Charles Hutchison, Leah Baird, Austin Webb, Mary Hull, Edmund D’Alby 
 
FAST AND FEARLESS          
Buffalo Bill, Jr. (Jay Wilsey),  Jean Arthur, William H. Turner, George Magrill,  Julian Rivero
Western; Richard Thorpe; Action Pictures; Artclass
 
THE FATAL PLUNGE               
Re-edit of the serial “The Great Gamble”;  Pathe, 1918
Adventure; Harry O. Hoyt (Harry Fraser); Western Photoplays; Artclass
Charles Hutchison, Leah Baird, Austin Webb, Mary Hull, Edmund D’Alby 
 
HARD HITTIN’ HAMILTON
Western; Richard Thorpe; Action Pictures; Artclass
Buffalo Bill, Jr. (Jay Wilsey), Hazel Keener, J. Gordon Russell, William Ryon, Lafe McKee
 
THE LAW DEMANDS               
Re-edit of the serial “Wolves of Kultur”;  Pathe, 1918
Western; Harry O. Hoyt (Harry Fraser); Western Photoplays; Clarion
Charles Hutchison, Leah Baird, Austin Webb, Mary Hull, Edmund D’Alby 
 
RADIO FLYER                
Re-edit of the serial “Wolves of Kultur”; Pathe,1918
Adventure; Harry O. Hoyt (Harry Fraser); Western Photoplays; Artclass
Charles Hutchison, Leah Baird, Austin Webb, Mary Hull, Edmund D’Alby 
 
RARIN’ TO GO
Western; Richard Thorpe; Action Pictures; Artclass
Buffalo Bill, Jr. (Jay Wilsey), Olin Francis, L.J. O’Connor, James T. Kelley, Dorothy Wood  
 
RIP ROARIN’ ROBERTS         
Western; Richard Thorpe; Action Pictures; Artclass
Buddy Roosevelt, Brenda Lane, Joe Rickson, Al Richmond, John Webb Dillon 
 
ROUGH RIDIN’                       
Western; Richard Thorpe; Action Pictures; Artclass
Buddy Roosevelt, Elsa Benham, Richard Thorpe, Joe Rickson,  Frances Beaumont 
 
TEN AFTER TEN
Drama; Harry O. Hoyt (Harry Fraser); Artclass; Artclass
Charles Hutchinson, Anne Luther; rest of cast unavailable
 
THUNDERING ROMANCE       
Western; Richard Thorpe; Action Pictures; Artclass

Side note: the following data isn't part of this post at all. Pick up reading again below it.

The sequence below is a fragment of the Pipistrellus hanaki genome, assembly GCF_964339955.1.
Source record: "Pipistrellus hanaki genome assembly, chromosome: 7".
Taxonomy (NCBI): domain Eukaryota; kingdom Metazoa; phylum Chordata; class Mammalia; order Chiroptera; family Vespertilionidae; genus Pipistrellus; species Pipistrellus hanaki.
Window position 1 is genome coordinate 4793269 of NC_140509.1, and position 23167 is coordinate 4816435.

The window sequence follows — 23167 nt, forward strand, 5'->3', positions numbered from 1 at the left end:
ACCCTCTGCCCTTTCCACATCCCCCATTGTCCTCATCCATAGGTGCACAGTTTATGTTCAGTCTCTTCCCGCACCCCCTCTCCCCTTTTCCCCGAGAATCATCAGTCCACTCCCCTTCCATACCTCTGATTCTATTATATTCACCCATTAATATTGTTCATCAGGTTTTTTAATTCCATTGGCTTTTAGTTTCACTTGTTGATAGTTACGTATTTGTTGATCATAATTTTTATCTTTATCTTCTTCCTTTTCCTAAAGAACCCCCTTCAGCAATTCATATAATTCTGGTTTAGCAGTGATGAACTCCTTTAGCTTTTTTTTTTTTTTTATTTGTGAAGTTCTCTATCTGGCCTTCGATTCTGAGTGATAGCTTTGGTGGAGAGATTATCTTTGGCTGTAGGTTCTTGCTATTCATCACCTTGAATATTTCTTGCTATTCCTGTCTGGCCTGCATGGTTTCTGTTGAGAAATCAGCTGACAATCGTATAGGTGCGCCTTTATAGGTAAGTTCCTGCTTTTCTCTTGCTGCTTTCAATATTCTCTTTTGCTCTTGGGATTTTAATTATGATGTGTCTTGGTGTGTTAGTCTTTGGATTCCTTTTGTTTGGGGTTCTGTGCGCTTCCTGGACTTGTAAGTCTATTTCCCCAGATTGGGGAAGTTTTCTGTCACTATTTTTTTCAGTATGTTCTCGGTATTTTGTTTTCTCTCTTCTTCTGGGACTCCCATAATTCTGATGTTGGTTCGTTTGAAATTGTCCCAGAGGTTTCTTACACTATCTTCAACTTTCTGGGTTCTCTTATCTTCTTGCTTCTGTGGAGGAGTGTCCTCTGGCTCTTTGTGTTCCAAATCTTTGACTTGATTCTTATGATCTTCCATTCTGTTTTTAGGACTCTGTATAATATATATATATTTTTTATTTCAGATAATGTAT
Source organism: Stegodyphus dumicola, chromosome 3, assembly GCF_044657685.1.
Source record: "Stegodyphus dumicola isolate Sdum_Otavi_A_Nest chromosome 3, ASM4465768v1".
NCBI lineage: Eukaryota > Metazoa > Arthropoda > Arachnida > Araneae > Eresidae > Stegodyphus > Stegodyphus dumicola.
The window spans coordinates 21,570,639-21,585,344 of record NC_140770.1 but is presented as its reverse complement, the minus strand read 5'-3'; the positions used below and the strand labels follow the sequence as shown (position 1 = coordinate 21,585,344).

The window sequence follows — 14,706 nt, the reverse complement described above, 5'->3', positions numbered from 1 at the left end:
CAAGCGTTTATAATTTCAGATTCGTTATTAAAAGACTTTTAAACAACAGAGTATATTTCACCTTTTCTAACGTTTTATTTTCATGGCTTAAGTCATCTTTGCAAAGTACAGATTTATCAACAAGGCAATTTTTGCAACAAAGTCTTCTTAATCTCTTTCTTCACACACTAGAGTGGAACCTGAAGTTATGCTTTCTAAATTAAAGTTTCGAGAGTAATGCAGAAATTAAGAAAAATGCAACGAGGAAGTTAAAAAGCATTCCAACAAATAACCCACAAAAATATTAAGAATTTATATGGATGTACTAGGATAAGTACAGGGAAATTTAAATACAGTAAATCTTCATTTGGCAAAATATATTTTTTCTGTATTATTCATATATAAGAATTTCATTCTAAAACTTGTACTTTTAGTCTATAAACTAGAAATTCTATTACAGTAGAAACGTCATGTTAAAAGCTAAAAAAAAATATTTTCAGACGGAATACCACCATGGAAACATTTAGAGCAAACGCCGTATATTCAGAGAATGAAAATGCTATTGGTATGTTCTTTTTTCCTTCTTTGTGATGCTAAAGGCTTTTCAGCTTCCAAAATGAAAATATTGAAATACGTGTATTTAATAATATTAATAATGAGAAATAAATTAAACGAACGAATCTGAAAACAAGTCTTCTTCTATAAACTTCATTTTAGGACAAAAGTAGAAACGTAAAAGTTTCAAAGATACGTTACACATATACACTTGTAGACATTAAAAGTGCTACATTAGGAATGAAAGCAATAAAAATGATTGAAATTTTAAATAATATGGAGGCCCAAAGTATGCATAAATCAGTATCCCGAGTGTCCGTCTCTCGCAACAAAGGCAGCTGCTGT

Buffalo Bill Jr. (Jay Wilsey),  Jean Arthur,  Harry Todd,  Lew Meehan, Rene Picot  
 
WALLOPING WALLACE         
Western; Richard Thorpe; Action Pictures; Artclass
Buddy Roosevelt, Violet La Plante, Lew Meehan, Noah Hendrix, Lillian Gale 
 
1923
BETWEEN WORLDS 
U.S. release of “Der müd Tod” aka “Destiny”; Germany, 1921 
Fantasy; Fritz Lang; Decla-Bioscop; Artclass; reissued in 1928 as “Between Two Worlds”
Lil Dagover, Walter Janssen, Bernhard Goetzke, Hans Sternberg, Karl Rückert
 
1922
AFTER SIX DAYS  
Condensation of “La Bibbia”; Italy; 1920
Biblical Epic; Pier Antonio Gariazzo; Appia Nuova; Artclass
Uberto Semprebene, Bruto Castellani, Mario Cionci, Augusto Mastripierti, Gabrielli 
 
THE WOMAN WHO BELIEVED   
Drama; John Harvey; Artclass; Artclass
Walter Miller, Ann Luther, Dorothy Bernard, Armand Cortez, Frank Evans
 
1921
THE ADVENTURES OF TARZAN [Serial – 15 eps.]                                   
Adventure; Robert Hill; Numa; Artclass
15 eps; Elmo Lincoln, Louise Lorraine, Percy Pembroke, Frank Whitson, George Monberg 
 
THE FOUR SEASONS 
Documentary; Raymond Ditmars; Urban-Kineto; Artclass
[Opened at the Rialto in Times Square in support to Paramount’s “The Great Impersonation”]
 
IT MIGHT HAPPEN TO YOU
Drama; Alfred Santell; Artclass; Artclass
Billy Mason, Dorris Dare, William Harcourt, Walter Beckwith, Violet Mack 
 
THE REVENGE OF TARZAN     
Adventure; Henry Revier; Numa; Goldwyn Pictures
Gene Pollar, Larla Schramm,  Estelle Taylor, Armand Cortes, Franklin Coates
 
1919
THE OPEN DOOR
Mystery; Dallas M. Fitzgerald; Artclass; Robertson-Cole
John P. Wade, Sam J. Ryan, Bob Broderick, Frank Evans, Anna Lehr
 
1916
IT MAY BE YOUR DAUGHTER
Drama; director unknown; Moral Uplift Society; Clarion
Edith Thornton, Hugh Thompson, Dorothy Gwynne, Charles Hallock, Virginia Campbell
 
Short Subjects:
Key: # reels; year; genre; producer; distributor —
“WOR” featured in “Weiss-O-Rama” 
1928-29
“BEN TURPIN COMEDIES”
2-reels; 1928-29; Artclass; Artclass
THE COCKEYED FAMILY (1928)(WOR)
aka “The Whole Cockeyed Family” 
COCKEYED HERO (1928)
THE EYES HAVE IT (1928)
dir/Leslie Goodwins
HOLDING HIS OWN (1929)(WOR)
HOLLYWOOD DRESSMAKER (1929)
dir/Leslie Goodwins
HORSE PLAY (1928)
IDLE EYES (1928)
dir/Leslie Goodwins; Georgia O’Dell, Helen Gilmore, Billy Barty
TAKING THE COUNT (1928)
TWO LONELY KNIGHTS (1928)
SEEIN’ THINGS (1928)
dir/Leslie Goodwins cst/Turpin, Georgia O’Dell, Helen Gilmore
SHE SAID NO (1928)
WHY BABIES LEAVE HOME (1928)(WOR)
 
 
“POODLES HANNEFORD COMEDIES”
2-reels; 1928-29; Artclass; Artclass
AIN’T IT THE TRUTH
AIN’T LOVE GRAND?
BETTER BEHAVE
CIRCUS DAZE
DEAF, DUMB & BLONDE
FARE ENOUGH
HELP WANTED
HIT THE HAY  
TENSHUN
WHY DETECTIVES GO WRONG
1928
“EMBARRASSING MOMENTS”
1-reel; 1928; Artclass; Artclass
CLOSE SHAVE
FOOD FOR THOUGHT
GAY NIGHTIES
IT’S A GIFT
1927-28
“LUCKY STRIKES COMEDIES”
2-reels; 1927-28; Artclass; Artclass; various casts
ALL FOR A GIRL (1927)
cst/Buddy Messinger, Marie Messinger, William T. Hayes, Joe Bonner
FLIRTING WITH THE MOVIES (1927)
HOMING BIRDS (1928)
PIE ALLEY (1928)
NEAR DEAR (1928)
JUST BOYS (1928)
SOME BABY (1928)
“JIMMY AUBREY COMEDIES”
2-reels; 1927-28; Artclass; Artclass
ALIBI ALLEY
DIZZIE DAZE